Our students are still planning on using their Pneumatic system on their robot. Is it possible we could get a rule clarification on how close to the match they can fill the tank for all future comptions?
Wow… I suddenly realized I need to know this as well…
lulz, if my school weren’t too poor to buy the pneumatics kit.
I would also like to know as well. Just for future reference…
Try posting in this forum. You might get an answer sooner.
When the robot is placed on the field it is the team’s responsibility that it is in the “ready to run” state. You can reasonably expect to be allowed to fill your tank while waiting in queue, but I wouldn’t expect to be allowed to fill it anytime closer to the match than this.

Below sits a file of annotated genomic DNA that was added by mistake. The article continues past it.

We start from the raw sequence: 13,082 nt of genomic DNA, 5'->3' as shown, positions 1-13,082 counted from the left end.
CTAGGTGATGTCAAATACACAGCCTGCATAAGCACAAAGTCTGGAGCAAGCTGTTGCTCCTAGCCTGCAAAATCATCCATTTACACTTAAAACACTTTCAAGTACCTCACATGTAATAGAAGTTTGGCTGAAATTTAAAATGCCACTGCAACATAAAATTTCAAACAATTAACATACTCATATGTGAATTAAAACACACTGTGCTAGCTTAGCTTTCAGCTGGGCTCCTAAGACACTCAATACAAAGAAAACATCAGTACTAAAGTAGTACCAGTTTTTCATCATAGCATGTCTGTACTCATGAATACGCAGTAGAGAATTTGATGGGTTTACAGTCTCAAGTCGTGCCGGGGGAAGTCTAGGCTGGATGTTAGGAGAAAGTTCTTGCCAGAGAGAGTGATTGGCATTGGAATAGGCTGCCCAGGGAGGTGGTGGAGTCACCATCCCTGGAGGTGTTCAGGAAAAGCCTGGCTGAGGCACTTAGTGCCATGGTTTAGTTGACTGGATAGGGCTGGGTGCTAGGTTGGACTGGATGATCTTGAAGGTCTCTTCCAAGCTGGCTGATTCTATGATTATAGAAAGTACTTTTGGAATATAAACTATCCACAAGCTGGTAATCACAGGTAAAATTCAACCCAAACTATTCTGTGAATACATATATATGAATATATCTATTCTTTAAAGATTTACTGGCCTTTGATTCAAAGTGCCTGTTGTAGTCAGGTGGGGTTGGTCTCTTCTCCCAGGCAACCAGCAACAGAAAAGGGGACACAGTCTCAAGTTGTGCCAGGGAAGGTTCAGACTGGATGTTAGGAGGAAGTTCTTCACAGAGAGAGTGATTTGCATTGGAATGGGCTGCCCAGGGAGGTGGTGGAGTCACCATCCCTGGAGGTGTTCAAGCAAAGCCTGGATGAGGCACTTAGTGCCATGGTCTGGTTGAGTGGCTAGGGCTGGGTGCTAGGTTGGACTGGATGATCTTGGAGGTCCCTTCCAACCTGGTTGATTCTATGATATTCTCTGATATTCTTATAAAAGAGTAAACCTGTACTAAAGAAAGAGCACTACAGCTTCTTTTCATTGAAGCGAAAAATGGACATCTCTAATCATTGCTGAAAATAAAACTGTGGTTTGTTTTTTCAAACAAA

Having said this, I recommend you do everything you can to make this a “leak free” system, such that it doesn’t matter WHEN you charge it. If it holds pressure with no problem for an hour then you know you’re good to go!
I assume that multiple pneumatic systems are permissible?
We found that the best way for filling the tank is using a compressed air paintball tank with a regulator attatched to it. It lasts longer then the average air compressor.
a leak free system is quite difficult, we found that the solenoid leaked a little bit no matter which one(out of the 5 or 6 we tested, and multiple tubing replacements.) The best option would be to pump it, and shut the valve until the judge tells you to power up. Also to pump it, we use a bike pump which while rated for 100PSI, has so far given us no problems continuously going up to and sometimes beyond 130 PSI;)
I could’ve sworn that the pump was rated for 160 and the piston was rated for 100. Whatever the case, it hasn’t blown up in our faces so I’m assuming that they’re overengineered =D.
Also, as long as the line between the valve and the reservoir is leak free, you’re probably good. We have it set up
reservoir → reservoir → valve → pump fitting → pressure regulator → solenoids → cylinders